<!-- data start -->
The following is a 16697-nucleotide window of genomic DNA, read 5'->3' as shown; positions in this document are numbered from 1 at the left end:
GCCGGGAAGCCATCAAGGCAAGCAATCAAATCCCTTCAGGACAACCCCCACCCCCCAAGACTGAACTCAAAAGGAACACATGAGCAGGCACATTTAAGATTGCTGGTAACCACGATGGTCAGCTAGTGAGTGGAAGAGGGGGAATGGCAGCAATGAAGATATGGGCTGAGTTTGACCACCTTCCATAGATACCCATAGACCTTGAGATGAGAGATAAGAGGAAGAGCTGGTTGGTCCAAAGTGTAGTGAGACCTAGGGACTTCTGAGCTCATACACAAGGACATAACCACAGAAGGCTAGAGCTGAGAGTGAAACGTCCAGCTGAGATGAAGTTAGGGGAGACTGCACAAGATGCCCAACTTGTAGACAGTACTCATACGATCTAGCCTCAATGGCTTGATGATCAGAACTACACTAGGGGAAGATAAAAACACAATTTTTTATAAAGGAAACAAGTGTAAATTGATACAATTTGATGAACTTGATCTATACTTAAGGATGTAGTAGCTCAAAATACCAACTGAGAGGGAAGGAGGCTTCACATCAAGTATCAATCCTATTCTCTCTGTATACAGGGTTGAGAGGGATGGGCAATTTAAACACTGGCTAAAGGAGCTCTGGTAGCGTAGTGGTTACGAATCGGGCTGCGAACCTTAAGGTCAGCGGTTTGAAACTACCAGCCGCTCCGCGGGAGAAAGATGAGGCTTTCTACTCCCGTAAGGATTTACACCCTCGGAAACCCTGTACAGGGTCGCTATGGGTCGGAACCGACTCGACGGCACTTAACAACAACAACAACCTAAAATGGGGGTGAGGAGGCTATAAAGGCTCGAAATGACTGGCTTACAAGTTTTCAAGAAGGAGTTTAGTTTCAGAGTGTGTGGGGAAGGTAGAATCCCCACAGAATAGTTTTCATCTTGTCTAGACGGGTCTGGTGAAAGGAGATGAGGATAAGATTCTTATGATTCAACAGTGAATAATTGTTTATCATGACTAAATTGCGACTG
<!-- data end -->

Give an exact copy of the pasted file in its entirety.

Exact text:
The following is a 16697-nucleotide window of genomic DNA, read 5'->3' as shown; positions in this document are numbered from 1 at the left end:
GCCGGGAAGCCATCAAGGCAAGCAATCAAATCCCTTCAGGACAACCCCCACCCCCCAAGACTGAACTCAAAAGGAACACATGAGCAGGCACATTTAAGATTGCTGGTAACCACGATGGTCAGCTAGTGAGTGGAAGAGGGGGAATGGCAGCAATGAAGATATGGGCTGAGTTTGACCACCTTCCATAGATACCCATAGACCTTGAGATGAGAGATAAGAGGAAGAGCTGGTTGGTCCAAAGTGTAGTGAGACCTAGGGACTTCTGAGCTCATACACAAGGACATAACCACAGAAGGCTAGAGCTGAGAGTGAAACGTCCAGCTGAGATGAAGTTAGGGGAGACTGCACAAGATGCCCAACTTGTAGACAGTACTCATACGATCTAGCCTCAATGGCTTGATGATCAGAACTACACTAGGGGAAGATAAAAACACAATTTTTTATAAAGGAAACAAGTGTAAATTGATACAATTTGATGAACTTGATCTATACTTAAGGATGTAGTAGCTCAAAATACCAACTGAGAGGGAAGGAGGCTTCACATCAAGTATCAATCCTATTCTCTCTGTATACAGGGTTGAGAGGGATGGGCAATTTAAACACTGGCTAAAGGAGCTCTGGTAGCGTAGTGGTTACGAATCGGGCTGCGAACCTTAAGGTCAGCGGTTTGAAACTACCAGCCGCTCCGCGGGAGAAAGATGAGGCTTTCTACTCCCGTAAGGATTTACACCCTCGGAAACCCTGTACAGGGTCGCTATGGGTCGGAACCGACTCGACGGCACTTAACAACAACAACAACCTAAAATGGGGGTGAGGAGGCTATAAAGGCTCGAAATGACTGGCTTACAAGTTTTCAAGAAGGAGTTTAGTTTCAGAGTGTGTGGGGAAGGTAGAATCCCCACAGAATAGTTTTCATCTTGTCTAGACGGGTCTGGTGAAAGGAGATGAGGATAAGATTCTTATGATTCAACAGTGAATAATTGTTTATCATGACTAAATTGCGACTG